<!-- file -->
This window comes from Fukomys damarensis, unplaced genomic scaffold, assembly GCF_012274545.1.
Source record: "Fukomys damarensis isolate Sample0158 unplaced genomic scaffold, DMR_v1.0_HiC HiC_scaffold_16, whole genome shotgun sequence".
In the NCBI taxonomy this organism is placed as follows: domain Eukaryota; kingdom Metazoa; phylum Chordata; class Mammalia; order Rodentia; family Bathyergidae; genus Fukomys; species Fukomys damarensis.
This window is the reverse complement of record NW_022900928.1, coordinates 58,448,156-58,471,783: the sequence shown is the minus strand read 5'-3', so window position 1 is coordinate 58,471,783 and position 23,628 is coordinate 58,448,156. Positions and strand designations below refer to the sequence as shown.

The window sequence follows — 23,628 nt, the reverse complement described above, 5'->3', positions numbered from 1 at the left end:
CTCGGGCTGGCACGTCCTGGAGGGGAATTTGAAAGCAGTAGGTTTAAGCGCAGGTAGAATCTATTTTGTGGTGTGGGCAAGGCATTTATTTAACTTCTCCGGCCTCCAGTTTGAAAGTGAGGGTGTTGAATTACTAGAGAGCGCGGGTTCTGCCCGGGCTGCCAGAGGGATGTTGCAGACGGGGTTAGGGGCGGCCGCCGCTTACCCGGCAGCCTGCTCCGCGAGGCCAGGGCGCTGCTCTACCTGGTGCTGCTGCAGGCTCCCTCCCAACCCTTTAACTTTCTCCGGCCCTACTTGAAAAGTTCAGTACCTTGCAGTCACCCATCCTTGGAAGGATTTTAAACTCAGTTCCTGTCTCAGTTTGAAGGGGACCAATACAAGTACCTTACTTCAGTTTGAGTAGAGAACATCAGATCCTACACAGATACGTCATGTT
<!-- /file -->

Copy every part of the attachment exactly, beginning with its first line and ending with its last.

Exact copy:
This window comes from Fukomys damarensis, unplaced genomic scaffold, assembly GCF_012274545.1.
Source record: "Fukomys damarensis isolate Sample0158 unplaced genomic scaffold, DMR_v1.0_HiC HiC_scaffold_16, whole genome shotgun sequence".
In the NCBI taxonomy this organism is placed as follows: domain Eukaryota; kingdom Metazoa; phylum Chordata; class Mammalia; order Rodentia; family Bathyergidae; genus Fukomys; species Fukomys damarensis.
This window is the reverse complement of record NW_022900928.1, coordinates 58,448,156-58,471,783: the sequence shown is the minus strand read 5'-3', so window position 1 is coordinate 58,471,783 and position 23,628 is coordinate 58,448,156. Positions and strand designations below refer to the sequence as shown.

The window sequence follows — 23,628 nt, the reverse complement described above, 5'->3', positions numbered from 1 at the left end:
CTCGGGCTGGCACGTCCTGGAGGGGAATTTGAAAGCAGTAGGTTTAAGCGCAGGTAGAATCTATTTTGTGGTGTGGGCAAGGCATTTATTTAACTTCTCCGGCCTCCAGTTTGAAAGTGAGGGTGTTGAATTACTAGAGAGCGCGGGTTCTGCCCGGGCTGCCAGAGGGATGTTGCAGACGGGGTTAGGGGCGGCCGCCGCTTACCCGGCAGCCTGCTCCGCGAGGCCAGGGCGCTGCTCTACCTGGTGCTGCTGCAGGCTCCCTCCCAACCCTTTAACTTTCTCCGGCCCTACTTGAAAAGTTCAGTACCTTGCAGTCACCCATCCTTGGAAGGATTTTAAACTCAGTTCCTGTCTCAGTTTGAAGGGGACCAATACAAGTACCTTACTTCAGTTTGAGTAGAGAACATCAGATCCTACACAGATACGTCATGTT